What are the real consequences to the honest teachers in the CRCT scandal and the struggling students whose test scores were changed to mask failure?
I called one of the APS teacher/whistle blowers cited in the CRCT cheating report to ask about the consequences to APS students whose test scores were dramatically improved by teacher or administrator erasures.
The teacher acknowledged that most of the kids would have been promoted to the next grade anyway since few Georgia students are held back. The main problem was that the teachers who got those kids the next year in their classes had no reliable map to tell them where the children were academically.
In the beginning of the year, the teacher said that she and her colleagues review the CRCT scores of their new class to determine where students are weak and where they need extra attention. If the test scores have been altered so the child appears proficient, those early opportunities to address weaknesses are missed. “There is lost time that can’t always be made up and may make a difference when the child is in 10th grade,” she said.
Teachers also beat themselves over the child’s contradictory performance. “The CRCT from the year before shows the child is doing great and then he’s failing in your class,” she said. “The blame is put on you — what are you doing wrong that this child isn’t doing as well this year?”
The children and their parents are also baffled. They trust the test scores and can’t understand the low grades. “The child has been given false confidence,” said the teacher. In many schools, teachers who didn’t cheat ended up with lower CRCT scores in their classes than their dishonest colleagues. “We used to wonder how some teachers had such great scores,” she said. “Now we know it was because they were cheating.”
I also put this question of consequences to a smart school leader. She said:
I believe that the impact on these students is incalculable. Children have only a limited amount of time in school (12 years or so) before they move into the post-high school world. Especially for poor children, their best chance at developing literacy, numeracy and critical thinking and communication skills is by maximizing their school experiences given the paucity (compared to wealthier peers) of their home experiences. There’s ample research to suggest that even a couple of years in a row with weak teachers can have an enormous impact of a child’s learning trajectory.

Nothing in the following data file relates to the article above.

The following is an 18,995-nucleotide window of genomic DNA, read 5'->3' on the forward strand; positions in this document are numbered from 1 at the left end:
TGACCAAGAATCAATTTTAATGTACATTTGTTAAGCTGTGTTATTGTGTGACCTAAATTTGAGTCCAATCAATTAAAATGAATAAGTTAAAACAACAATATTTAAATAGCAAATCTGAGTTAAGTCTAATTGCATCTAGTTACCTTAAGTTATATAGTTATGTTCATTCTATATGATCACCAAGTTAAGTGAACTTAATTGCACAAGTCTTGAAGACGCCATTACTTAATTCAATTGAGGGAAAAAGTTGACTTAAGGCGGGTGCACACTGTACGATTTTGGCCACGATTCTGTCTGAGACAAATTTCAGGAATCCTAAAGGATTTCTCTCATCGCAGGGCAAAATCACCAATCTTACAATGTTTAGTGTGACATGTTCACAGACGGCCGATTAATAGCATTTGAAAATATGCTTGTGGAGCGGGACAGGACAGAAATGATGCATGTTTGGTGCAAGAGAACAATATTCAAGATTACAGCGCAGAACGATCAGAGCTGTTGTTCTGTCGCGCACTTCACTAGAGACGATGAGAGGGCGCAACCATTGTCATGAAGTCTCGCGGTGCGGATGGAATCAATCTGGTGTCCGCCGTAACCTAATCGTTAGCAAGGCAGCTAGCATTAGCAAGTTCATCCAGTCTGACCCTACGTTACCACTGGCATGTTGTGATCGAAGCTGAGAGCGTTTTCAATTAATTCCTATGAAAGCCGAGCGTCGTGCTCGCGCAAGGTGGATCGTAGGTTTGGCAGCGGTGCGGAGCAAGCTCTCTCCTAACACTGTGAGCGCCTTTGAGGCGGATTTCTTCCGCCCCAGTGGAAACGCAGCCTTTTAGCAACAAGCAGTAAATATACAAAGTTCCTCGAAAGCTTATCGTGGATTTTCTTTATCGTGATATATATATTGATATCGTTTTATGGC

Clearly, many of the educators in APS (and definitely the administrators) were not focused on actually educating these children because they’d figured out that they could get their precious, outlandish results much more easily by cheating. So, if you assume that the cheating culture was firmly established by say 2005, then for at least the past six years, district and school leaders who clearly had no real ability or intention to educate these kids were busy making sure that their staffs produced post-hoc results.
So, a kid who was in first grade in 2005 is now in middle school, and if he was at say Venetian Hills that whole time, who knows what gaps exist in his learning. No one was busy actually teaching him to read because they knew they could erase his way to a high score after the fact. A kid who was starting middle school that same year at Parks or Kennedy would just be graduating this year (or not) with none of the basic skills he needs to succeed in the job market or post-secondary schooling. It would be literally impossible to calculate financially and otherwise the damage that may have been done to these kids.
I think the lost focus on instruction, coupled with the explicit message to them and their families that their revered leaders had no faith that they could learn will cause untold damage to this community
–From Maureen Downey, for the AJC Get Schooled blog